Report Abstract

DETERMINATION OF INFILTRATION AND PERCOLATION RATES ALONG A REACH OF THE SANTA FE RIVER NEAR LA BAJADA, NEW MEXICO

By Carole L. Thomas, Amy E. Stewart, and Jim Constantz

Two methods, one a surface-water method and the second a ground-water method, were used to determine infiltration and percolation rates along a 2.5-kilometer reach of the Santa Fe River near La Bajada, New Mexico. The surface-water method uses streamflow measurements and their differences along a stream reach, streamflow-loss rates, stream surface area, and evaporation rates to determine infiltration rates. The ground-water method uses heat as a tracer to monitor percolation through shallow streambed sediments.

Data collection began in October 1996 and continued through December 1997. During that period the stream reach was instrumented with three streamflow gages, and temperature profiles were monitored from the stream-sediment interface to about 3 meters below the streambed at four sites along the reach.

Infiltration is the downward flow of water through the stream- sediment interface. Infiltration rates ranged from 92 to 267 millimeters per day for an intense measurement period during June 26- 28, 1997, and from 69 to 256 millimeters per day during September 27-October 6, 1997. Investigators calculated infiltration rates from streamflow loss, stream surface-area measurements, and evaporation-rate estimates. Infiltration rates may be affected by unmeasured irrigation-return flow in the study reach. Although the amount of irrigation-return flow was none to very small, it may result in underestimation of infiltration rates. The infiltration portion of streamflow loss was much greater than the evaporation portion. Infiltration accounted for about 92 to 98 percent of streamflow loss. Evaporation-rate estimates ranged from 3.4 to 7.6 millimeters per day based on pan-evaporation data collected at Cochiti Dam, New Mexico, and accounted for about 2 to 8 percent of streamflow loss.

Percolation is the movement of water through saturated or unsaturated sediments below the stream-sediment interface. Percolation rates ranged from 40 to 109 millimeters per day during June 26-28, 1997. Percolation rates were not calculated for the September 27-October 6, 1997, period because a late summer flood removed the temperature sensors from the streambed. Investigators used a heat-and-water flow model, VS2DH (variably saturated, two- dimensional heat), to calculate near-surface streambed infiltration and percolation rates from temperatures measured in the stream and streambed.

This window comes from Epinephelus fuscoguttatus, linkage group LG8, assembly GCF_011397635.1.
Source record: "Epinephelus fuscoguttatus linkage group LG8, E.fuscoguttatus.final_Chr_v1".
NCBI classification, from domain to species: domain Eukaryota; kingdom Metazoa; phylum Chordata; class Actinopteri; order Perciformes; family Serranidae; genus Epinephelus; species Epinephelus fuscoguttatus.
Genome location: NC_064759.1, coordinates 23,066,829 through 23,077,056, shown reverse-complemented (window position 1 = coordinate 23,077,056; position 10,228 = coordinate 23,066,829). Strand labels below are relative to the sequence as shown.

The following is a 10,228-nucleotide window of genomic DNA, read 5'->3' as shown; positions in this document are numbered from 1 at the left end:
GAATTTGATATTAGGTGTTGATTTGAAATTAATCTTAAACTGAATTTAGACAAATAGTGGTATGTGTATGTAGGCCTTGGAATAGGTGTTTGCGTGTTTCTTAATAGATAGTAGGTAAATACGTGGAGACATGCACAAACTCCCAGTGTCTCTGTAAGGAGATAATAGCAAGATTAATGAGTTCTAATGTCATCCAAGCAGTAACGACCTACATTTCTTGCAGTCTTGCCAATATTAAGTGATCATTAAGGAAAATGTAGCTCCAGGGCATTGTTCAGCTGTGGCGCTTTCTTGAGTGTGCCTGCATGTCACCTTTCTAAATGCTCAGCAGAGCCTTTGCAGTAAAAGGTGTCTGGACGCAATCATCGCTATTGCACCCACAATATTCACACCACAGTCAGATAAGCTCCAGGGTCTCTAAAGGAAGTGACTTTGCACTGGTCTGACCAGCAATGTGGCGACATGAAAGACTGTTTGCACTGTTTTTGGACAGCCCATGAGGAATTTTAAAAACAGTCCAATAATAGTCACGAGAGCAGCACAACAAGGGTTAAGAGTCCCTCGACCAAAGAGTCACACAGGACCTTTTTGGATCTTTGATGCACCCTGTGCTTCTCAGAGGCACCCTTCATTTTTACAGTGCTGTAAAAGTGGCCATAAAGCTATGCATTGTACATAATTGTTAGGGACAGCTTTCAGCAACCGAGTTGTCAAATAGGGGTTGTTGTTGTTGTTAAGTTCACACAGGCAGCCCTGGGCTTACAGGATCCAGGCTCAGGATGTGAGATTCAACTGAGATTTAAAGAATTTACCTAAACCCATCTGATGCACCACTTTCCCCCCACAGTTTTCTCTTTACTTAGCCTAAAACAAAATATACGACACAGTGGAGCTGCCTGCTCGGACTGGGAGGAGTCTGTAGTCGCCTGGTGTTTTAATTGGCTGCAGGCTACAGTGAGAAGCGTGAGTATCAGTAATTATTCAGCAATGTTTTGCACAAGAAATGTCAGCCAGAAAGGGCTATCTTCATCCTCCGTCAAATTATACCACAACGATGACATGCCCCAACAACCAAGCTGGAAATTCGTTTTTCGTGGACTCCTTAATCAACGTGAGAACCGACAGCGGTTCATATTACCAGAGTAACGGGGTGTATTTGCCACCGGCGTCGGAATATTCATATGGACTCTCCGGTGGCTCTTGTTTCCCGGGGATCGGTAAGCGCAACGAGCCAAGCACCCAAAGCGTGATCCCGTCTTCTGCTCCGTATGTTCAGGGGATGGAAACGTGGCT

Near the stream-sediment interface, infiltration and percolation rates are comparable. Comparison of infiltration and percolation rates showed that infiltration rates were greater than percolation rates. The method used to calculate infiltration rates accounted for net loss or gain over the entire stream reach, whereas the method used to calculate percolation was dependent on point measurements and, as applied in this study, neglected the nonvertical component of heat and water fluxes. In general, using the ground-water method was less labor intensive than making a series of streamflow measurements and relied on temperature, an easily measured property. The ground-water method also eliminated the difficulty of measuring or estimating evaporation from the water surface and was therefore more direct. Both methods are difficult to use during periods of flood flow. The ground-water method has problems with the thermocouple-wire temperature sensors washing out during flood events. The surface- water method often cannot be used because of safety concerns for personnel making wading streamflow measurements.

Abstract from Water-Resources Investigations Report 00-4141



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